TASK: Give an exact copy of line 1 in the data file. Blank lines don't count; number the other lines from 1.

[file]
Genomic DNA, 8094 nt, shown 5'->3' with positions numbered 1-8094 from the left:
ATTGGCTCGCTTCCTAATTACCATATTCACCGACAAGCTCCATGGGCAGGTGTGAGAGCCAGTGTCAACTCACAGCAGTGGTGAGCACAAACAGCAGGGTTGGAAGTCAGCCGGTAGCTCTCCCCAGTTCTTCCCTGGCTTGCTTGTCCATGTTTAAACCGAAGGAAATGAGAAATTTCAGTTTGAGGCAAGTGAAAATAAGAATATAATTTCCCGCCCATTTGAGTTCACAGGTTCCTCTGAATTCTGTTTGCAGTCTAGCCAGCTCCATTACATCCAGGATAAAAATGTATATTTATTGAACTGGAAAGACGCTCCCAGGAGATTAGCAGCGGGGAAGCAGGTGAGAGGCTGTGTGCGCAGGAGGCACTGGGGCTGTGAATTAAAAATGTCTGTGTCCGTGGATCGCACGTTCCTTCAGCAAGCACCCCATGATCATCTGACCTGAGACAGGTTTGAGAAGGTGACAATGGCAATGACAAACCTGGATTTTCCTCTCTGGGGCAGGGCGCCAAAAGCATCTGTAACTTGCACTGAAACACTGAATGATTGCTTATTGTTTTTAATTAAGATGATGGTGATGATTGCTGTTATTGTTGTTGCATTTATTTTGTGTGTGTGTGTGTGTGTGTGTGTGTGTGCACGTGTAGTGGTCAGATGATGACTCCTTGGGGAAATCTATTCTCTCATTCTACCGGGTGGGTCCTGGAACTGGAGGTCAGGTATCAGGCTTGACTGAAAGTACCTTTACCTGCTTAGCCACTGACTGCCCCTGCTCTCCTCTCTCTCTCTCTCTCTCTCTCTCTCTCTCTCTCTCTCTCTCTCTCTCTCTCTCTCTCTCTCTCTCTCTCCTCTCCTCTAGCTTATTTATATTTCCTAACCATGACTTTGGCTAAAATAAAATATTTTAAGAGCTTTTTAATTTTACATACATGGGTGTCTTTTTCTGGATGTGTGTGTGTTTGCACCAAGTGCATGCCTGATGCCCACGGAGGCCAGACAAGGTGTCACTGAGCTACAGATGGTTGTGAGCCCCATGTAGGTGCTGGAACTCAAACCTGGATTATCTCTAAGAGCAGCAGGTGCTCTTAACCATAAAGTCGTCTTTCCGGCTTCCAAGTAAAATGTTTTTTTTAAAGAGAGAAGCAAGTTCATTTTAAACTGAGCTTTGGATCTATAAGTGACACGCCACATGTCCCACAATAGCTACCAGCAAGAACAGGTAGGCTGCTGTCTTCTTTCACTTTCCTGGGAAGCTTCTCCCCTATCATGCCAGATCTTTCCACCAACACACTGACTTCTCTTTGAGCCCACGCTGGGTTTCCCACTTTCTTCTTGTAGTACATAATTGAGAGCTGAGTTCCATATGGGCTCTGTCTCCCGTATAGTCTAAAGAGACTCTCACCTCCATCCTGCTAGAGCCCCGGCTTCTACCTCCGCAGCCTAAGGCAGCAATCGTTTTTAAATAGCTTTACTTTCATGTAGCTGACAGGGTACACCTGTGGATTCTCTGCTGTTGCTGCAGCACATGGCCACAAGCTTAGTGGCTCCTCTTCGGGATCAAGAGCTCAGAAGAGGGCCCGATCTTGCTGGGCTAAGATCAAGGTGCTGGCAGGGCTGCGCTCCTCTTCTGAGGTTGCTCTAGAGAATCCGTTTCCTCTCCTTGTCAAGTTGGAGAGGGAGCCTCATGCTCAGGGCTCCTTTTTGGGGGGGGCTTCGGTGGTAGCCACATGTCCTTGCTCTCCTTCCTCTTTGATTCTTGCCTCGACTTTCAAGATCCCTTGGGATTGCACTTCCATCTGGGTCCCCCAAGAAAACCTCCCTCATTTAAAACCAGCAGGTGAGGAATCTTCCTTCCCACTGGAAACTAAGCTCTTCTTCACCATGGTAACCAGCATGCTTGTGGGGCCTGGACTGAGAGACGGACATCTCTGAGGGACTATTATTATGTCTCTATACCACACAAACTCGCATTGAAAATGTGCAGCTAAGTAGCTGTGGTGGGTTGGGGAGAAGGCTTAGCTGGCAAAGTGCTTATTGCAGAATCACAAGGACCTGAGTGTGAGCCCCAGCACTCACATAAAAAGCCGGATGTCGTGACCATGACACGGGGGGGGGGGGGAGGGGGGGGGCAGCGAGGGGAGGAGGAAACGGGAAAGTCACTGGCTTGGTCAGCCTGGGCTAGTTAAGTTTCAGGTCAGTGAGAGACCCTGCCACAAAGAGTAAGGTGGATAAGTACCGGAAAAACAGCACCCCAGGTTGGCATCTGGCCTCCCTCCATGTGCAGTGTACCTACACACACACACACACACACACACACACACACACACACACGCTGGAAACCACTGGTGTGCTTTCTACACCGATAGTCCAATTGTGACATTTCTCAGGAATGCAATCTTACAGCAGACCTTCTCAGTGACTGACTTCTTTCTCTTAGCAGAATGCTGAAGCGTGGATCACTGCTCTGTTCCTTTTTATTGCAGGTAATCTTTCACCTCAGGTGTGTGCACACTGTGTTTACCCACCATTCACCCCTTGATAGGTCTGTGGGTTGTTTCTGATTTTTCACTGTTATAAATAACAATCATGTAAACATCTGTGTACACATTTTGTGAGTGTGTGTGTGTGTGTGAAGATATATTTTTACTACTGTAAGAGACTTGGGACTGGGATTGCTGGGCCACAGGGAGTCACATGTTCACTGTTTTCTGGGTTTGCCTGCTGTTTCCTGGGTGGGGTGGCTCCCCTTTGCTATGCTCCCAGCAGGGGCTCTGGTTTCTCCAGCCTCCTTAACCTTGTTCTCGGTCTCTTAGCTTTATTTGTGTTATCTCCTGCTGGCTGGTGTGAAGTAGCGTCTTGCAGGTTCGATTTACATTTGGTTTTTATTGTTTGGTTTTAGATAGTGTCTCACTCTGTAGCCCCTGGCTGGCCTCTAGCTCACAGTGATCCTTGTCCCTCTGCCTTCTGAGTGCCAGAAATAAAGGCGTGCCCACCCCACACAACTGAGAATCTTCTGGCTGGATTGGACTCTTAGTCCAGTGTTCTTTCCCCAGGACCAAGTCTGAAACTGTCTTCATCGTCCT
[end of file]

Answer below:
Genomic DNA, 8094 nt, shown 5'->3' with positions numbered 1-8094 from the left: